Azath Sally is being held under a 90-day detention order in what the minority community said was the latest act of discrimination against them.
Sri Lanka uses anti-terror law to detain opposition Muslim leader
COLOMBO // Sri Lanka has detained an opposition Muslim political leader for 90 days in what the minority community said was the latest act of discrimination against them.
Azath Sally, 49, the former deputy mayor of Colombo and the leader of the Muslim National Unity Alliance, was being held under a 90-day detention order, the police spokesman Buddhika Siriwardena said.
"The charges are under the Prevention of Terrorism Act," Mr Siriwardena said, without elaborating.
The Muslim Council of Sri Lanka or MCSL, an umbrella organisation of Muslim groups, said Mr Sally was detained on Sunday.
"We have written to the president to release Mr Sally immediately and make public the charges that are said to have been brought against him," the MCSL leader NM Ameen said.
Mr Sally has been a vocal critic of the government of President Mahinda Rajapaksa and blamed the authorities for allowing an anti-Muslim campaign in the Buddhist-majority nation that culminated in an arson attack on two Muslim-owned businesses in March.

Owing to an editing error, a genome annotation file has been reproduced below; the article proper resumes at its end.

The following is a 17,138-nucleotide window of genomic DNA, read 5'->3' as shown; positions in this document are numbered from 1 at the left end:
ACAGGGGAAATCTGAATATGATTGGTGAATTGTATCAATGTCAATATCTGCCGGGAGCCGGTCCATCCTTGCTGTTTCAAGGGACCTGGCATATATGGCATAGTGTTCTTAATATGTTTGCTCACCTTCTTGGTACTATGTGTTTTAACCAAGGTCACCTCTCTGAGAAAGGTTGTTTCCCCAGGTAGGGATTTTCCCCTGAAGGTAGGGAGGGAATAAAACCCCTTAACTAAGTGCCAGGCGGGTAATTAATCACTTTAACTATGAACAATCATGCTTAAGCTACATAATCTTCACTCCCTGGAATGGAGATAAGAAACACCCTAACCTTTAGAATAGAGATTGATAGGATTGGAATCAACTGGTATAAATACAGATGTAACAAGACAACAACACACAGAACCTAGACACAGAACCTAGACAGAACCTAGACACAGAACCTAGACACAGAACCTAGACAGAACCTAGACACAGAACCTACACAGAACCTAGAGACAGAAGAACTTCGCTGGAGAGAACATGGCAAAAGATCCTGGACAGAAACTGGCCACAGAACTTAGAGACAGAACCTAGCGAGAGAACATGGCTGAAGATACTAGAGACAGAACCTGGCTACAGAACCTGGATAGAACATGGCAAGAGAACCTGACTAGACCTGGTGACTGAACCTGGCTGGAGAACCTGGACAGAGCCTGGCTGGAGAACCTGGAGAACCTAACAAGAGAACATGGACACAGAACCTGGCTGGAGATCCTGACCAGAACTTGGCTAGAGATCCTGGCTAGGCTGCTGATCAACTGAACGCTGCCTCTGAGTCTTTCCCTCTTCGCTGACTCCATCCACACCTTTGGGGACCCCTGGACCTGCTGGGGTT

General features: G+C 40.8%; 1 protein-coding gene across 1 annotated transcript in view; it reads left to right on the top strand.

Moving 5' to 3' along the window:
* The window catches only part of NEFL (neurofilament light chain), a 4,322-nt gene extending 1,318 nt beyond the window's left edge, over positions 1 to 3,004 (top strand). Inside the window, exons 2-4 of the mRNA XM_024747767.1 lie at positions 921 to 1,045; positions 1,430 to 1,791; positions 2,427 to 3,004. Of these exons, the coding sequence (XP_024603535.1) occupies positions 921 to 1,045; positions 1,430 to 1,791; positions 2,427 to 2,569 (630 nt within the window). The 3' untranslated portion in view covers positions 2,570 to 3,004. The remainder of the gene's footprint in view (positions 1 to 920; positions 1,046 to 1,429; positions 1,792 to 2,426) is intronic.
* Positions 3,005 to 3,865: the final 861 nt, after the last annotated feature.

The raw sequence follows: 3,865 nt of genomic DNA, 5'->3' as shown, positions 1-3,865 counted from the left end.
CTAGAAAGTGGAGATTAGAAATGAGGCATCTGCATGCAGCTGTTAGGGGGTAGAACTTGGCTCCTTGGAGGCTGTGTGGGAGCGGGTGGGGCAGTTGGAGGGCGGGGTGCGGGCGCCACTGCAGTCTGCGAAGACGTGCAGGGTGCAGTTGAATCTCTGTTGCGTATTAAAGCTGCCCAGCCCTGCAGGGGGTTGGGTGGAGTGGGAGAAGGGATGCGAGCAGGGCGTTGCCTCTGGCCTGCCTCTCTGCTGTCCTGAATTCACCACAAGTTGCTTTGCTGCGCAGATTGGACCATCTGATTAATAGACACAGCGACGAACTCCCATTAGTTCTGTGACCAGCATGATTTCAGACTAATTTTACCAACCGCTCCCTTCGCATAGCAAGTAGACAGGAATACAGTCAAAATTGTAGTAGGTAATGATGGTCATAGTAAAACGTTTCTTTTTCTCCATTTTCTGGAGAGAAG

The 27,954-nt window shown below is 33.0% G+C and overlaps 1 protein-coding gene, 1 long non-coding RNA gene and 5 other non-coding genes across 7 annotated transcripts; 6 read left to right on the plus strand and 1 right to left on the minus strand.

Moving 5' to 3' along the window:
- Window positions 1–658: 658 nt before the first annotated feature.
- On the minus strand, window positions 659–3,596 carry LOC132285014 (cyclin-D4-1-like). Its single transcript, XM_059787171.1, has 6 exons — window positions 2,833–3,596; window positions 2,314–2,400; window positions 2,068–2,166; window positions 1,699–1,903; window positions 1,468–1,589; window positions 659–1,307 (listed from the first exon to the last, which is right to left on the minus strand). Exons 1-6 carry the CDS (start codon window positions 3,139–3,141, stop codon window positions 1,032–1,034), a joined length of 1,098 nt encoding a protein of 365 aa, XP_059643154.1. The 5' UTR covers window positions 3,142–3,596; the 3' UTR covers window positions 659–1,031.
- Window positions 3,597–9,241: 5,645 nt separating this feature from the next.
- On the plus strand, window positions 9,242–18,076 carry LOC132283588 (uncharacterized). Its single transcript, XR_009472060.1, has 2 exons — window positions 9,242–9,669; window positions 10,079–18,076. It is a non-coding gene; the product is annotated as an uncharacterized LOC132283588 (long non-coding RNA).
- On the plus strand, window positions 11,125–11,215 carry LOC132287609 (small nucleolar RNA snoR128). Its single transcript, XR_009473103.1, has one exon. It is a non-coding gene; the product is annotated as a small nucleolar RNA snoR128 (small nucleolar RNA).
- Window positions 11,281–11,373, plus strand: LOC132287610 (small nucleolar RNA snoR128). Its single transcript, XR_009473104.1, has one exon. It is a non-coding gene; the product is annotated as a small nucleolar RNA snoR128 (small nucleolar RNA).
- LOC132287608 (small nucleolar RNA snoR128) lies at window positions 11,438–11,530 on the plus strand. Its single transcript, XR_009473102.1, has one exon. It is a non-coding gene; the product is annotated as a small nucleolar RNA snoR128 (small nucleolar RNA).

Extensive damage was caused to a clothing store and a vehicle yard, but three Buddhist monks and 14 other Buddhists arrested over the attack were later freed as police and the victims did not press charges.
The Asian Human Rights Commission condemned Mr Sally's arrest using the act, nearly four years after security forces crushed Tamil rebels and declared an end to the island's decade-old ethnic war.
"The AHRC warns that a new principle is emerging in Sri Lanka now where if anyone is considered as having made a wrong political decision, the government agencies can arrest and detain them," the Hong Kong-based commission said.
Last week, the London-based Amnesty International accused Sri Lanka of instilling a climate of fear by stepping up repression, a charge denied by Sri Lanka as a "fascinating piece of fiction".